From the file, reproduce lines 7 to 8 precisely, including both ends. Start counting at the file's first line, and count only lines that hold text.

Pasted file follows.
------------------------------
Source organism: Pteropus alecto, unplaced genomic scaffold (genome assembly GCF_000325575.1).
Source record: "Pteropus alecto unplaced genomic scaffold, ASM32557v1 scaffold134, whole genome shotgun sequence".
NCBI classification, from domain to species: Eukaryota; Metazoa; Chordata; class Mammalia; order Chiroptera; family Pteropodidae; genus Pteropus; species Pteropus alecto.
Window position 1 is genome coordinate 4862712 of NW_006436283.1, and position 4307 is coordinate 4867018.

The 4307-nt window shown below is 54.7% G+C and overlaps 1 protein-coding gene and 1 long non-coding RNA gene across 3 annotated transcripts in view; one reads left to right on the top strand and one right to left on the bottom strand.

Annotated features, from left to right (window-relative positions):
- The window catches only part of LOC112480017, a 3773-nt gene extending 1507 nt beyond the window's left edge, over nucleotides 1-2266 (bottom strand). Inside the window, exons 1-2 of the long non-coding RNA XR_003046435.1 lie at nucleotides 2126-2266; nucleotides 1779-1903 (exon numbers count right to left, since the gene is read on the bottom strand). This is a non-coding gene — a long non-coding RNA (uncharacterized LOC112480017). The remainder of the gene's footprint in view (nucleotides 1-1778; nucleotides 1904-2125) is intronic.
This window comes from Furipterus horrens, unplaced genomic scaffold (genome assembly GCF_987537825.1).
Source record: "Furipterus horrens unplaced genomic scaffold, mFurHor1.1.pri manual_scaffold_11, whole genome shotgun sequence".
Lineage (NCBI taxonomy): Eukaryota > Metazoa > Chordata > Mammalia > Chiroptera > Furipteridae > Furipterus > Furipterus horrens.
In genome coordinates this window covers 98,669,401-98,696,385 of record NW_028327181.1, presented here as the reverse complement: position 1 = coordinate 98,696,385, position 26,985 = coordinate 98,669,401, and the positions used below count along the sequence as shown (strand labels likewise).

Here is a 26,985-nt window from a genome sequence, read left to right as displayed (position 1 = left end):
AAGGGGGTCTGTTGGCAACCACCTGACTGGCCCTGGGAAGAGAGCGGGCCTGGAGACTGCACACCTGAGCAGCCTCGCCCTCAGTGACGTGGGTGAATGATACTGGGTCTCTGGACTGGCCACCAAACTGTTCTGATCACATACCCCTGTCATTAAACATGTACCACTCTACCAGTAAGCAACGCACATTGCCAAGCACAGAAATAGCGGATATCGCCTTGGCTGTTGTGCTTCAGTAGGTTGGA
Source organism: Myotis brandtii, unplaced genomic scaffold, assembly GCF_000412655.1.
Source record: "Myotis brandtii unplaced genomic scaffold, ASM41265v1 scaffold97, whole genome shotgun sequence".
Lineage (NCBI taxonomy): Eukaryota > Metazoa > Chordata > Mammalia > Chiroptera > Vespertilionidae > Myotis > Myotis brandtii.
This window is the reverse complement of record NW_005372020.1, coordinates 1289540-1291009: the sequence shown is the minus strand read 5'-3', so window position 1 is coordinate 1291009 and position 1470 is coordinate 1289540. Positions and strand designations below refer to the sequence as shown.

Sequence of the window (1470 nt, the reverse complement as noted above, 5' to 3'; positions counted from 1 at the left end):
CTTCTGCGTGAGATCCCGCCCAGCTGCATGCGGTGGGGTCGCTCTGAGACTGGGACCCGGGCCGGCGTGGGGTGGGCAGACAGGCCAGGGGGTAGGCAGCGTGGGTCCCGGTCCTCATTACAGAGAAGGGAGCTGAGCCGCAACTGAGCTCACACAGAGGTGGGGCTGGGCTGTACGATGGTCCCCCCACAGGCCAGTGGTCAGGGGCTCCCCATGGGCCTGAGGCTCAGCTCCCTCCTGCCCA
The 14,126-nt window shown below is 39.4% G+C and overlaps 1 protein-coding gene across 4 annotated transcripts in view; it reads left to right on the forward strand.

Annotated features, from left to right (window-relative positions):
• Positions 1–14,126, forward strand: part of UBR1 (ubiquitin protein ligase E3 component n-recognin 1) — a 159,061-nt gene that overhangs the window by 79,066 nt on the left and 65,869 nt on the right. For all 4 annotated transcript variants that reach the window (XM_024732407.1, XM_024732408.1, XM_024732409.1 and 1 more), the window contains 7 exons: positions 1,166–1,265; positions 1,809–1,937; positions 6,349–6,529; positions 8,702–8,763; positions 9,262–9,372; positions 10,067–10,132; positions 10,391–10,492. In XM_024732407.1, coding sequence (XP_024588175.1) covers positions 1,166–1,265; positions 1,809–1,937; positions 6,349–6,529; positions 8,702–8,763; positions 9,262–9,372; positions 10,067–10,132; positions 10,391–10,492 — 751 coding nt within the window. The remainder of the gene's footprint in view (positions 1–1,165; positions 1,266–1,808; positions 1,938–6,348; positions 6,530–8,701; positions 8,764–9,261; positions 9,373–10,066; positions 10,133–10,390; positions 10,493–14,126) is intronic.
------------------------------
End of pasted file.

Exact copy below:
- The window catches only part of LOC112480017, a 3773-nt gene extending 1507 nt beyond the window's left edge, over nucleotides 1-2266 (bottom strand). Inside the window, exons 1-2 of the long non-coding RNA XR_003046435.1 lie at nucleotides 2126-2266; nucleotides 1779-1903 (exon numbers count right to left, since the gene is read on the bottom strand). This is a non-coding gene — a long non-coding RNA (uncharacterized LOC112480017). The remainder of the gene's footprint in view (nucleotides 1-1778; nucleotides 1904-2125) is intronic.
This window comes from Furipterus horrens, unplaced genomic scaffold (genome assembly GCF_987537825.1).